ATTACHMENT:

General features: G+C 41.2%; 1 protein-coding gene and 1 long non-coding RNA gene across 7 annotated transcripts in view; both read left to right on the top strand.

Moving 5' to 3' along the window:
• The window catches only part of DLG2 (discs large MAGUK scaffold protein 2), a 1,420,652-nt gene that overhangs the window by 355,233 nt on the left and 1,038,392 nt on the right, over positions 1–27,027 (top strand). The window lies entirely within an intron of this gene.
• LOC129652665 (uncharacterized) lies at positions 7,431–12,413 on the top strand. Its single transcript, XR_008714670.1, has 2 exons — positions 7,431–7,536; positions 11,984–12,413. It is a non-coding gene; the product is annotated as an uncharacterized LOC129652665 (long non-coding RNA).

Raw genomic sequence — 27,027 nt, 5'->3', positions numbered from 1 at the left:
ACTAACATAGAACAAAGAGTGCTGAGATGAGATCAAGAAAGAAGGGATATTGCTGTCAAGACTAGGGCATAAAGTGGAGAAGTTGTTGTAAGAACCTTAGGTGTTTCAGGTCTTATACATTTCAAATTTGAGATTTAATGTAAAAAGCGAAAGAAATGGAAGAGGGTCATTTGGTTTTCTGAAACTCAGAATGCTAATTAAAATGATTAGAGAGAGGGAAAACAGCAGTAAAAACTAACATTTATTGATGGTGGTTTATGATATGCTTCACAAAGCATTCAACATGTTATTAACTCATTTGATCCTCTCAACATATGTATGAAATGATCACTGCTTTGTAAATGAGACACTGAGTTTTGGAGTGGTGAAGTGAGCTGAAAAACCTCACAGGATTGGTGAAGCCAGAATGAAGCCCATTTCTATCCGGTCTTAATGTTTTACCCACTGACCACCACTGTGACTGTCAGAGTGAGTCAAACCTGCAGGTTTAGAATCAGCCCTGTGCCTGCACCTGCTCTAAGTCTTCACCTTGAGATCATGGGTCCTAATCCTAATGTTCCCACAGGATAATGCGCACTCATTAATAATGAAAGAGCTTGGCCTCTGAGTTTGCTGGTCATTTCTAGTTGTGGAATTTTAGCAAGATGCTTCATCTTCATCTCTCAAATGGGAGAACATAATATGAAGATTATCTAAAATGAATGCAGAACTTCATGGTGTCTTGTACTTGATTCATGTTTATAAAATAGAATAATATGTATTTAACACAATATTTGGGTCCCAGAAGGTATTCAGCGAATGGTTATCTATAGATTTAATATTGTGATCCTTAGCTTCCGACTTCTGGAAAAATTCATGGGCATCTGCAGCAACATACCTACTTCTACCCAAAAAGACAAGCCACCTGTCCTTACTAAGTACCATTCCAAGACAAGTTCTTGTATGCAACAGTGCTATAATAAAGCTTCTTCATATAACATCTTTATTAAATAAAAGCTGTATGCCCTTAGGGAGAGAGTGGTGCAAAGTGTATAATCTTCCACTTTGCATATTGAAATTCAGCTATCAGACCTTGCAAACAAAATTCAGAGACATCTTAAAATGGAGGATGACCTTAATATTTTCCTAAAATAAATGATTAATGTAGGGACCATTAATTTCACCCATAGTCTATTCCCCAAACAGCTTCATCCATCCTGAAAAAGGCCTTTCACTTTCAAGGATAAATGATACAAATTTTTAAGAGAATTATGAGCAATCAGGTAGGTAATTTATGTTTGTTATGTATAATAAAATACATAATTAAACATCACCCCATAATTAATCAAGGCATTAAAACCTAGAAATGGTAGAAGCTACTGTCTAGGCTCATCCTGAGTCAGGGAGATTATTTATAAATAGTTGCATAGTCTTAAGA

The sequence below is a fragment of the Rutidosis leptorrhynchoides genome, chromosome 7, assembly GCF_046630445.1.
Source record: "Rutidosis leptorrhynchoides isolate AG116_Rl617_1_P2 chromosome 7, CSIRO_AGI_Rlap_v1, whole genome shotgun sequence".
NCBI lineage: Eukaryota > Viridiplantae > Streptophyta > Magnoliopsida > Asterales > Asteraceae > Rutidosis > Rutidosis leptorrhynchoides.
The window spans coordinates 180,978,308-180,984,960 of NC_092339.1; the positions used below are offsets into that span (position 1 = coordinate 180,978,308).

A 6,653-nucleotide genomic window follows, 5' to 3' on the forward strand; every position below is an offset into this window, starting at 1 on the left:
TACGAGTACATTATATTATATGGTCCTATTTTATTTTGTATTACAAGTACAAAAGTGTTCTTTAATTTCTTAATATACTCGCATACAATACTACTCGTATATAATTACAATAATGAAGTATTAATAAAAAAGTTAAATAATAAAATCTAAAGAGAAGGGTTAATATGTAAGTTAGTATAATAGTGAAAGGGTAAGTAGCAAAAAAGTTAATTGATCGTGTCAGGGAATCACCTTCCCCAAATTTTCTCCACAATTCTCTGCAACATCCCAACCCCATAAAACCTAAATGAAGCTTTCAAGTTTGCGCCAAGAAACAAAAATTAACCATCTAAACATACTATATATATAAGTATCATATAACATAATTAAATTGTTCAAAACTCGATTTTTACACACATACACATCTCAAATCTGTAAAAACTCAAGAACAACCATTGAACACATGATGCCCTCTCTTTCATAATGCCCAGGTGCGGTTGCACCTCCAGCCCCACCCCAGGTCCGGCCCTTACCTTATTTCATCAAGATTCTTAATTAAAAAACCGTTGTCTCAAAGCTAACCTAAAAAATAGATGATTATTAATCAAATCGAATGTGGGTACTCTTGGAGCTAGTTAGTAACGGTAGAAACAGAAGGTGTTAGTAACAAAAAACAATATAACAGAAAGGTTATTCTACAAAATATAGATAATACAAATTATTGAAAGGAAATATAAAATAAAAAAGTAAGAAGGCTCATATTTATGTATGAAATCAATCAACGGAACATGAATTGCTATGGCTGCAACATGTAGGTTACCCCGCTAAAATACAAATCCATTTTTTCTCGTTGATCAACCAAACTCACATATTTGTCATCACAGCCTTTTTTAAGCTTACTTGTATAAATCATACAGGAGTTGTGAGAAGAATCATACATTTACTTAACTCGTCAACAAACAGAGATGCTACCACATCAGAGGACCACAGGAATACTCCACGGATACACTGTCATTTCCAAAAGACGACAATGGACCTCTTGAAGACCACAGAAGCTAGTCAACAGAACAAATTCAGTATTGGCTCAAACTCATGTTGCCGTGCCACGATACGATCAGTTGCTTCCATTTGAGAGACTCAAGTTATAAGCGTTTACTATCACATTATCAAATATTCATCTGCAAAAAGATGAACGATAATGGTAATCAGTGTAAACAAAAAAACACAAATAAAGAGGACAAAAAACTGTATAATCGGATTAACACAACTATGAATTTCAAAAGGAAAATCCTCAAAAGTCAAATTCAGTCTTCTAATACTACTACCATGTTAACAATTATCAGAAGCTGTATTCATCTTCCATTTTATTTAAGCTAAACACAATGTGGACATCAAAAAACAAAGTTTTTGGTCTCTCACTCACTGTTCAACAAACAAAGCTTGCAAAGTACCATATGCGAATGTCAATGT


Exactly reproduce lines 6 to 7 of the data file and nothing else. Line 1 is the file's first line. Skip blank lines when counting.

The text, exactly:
ACTAACATAGAACAAAGAGTGCTGAGATGAGATCAAGAAAGAAGGGATATTGCTGTCAAGACTAGGGCATAAAGTGGAGAAGTTGTTGTAAGAACCTTAGGTGTTTCAGGTCTTATACATTTCAAATTTGAGATTTAATGTAAAAAGCGAAAGAAATGGAAGAGGGTCATTTGGTTTTCTGAAACTCAGAATGCTAATTAAAATGATTAGAGAGAGGGAAAACAGCAGTAAAAACTAACATTTATTGATGGTGGTTTATGATATGCTTCACAAAGCATTCAACATGTTATTAACTCATTTGATCCTCTCAACATATGTATGAAATGATCACTGCTTTGTAAATGAGACACTGAGTTTTGGAGTGGTGAAGTGAGCTGAAAAACCTCACAGGATTGGTGAAGCCAGAATGAAGCCCATTTCTATCCGGTCTTAATGTTTTACCCACTGACCACCACTGTGACTGTCAGAGTGAGTCAAACCTGCAGGTTTAGAATCAGCCCTGTGCCTGCACCTGCTCTAAGTCTTCACCTTGAGATCATGGGTCCTAATCCTAATGTTCCCACAGGATAATGCGCACTCATTAATAATGAAAGAGCTTGGCCTCTGAGTTTGCTGGTCATTTCTAGTTGTGGAATTTTAGCAAGATGCTTCATCTTCATCTCTCAAATGGGAGAACATAATATGAAGATTATCTAAAATGAATGCAGAACTTCATGGTGTCTTGTACTTGATTCATGTTTATAAAATAGAATAATATGTATTTAACACAATATTTGGGTCCCAGAAGGTATTCAGCGAATGGTTATCTATAGATTTAATATTGTGATCCTTAGCTTCCGACTTCTGGAAAAATTCATGGGCATCTGCAGCAACATACCTACTTCTACCCAAAAAGACAAGCCACCTGTCCTTACTAAGTACCATTCCAAGACAAGTTCTTGTATGCAACAGTGCTATAATAAAGCTTCTTCATATAACATCTTTATTAAATAAAAGCTGTATGCCCTTAGGGAGAGAGTGGTGCAAAGTGTATAATCTTCCACTTTGCATATTGAAATTCAGCTATCAGACCTTGCAAACAAAATTCAGAGACATCTTAAAATGGAGGATGACCTTAATATTTTCCTAAAATAAATGATTAATGTAGGGACCATTAATTTCACCCATAGTCTATTCCCCAAACAGCTTCATCCATCCTGAAAAAGGCCTTTCACTTTCAAGGATAAATGATACAAATTTTTAAGAGAATTATGAGCAATCAGGTAGGTAATTTATGTTTGTTATGTATAATAAAATACATAATTAAACATCACCCCATAATTAATCAAGGCATTAAAACCTAGAAATGGTAGAAGCTACTGTCTAGGCTCATCCTGAGTCAGGGAGATTATTTATAAATAGTTGCATAGTCTTAAGA

The sequence below is a fragment of the Rutidosis leptorrhynchoides genome, chromosome 7, assembly GCF_046630445.1.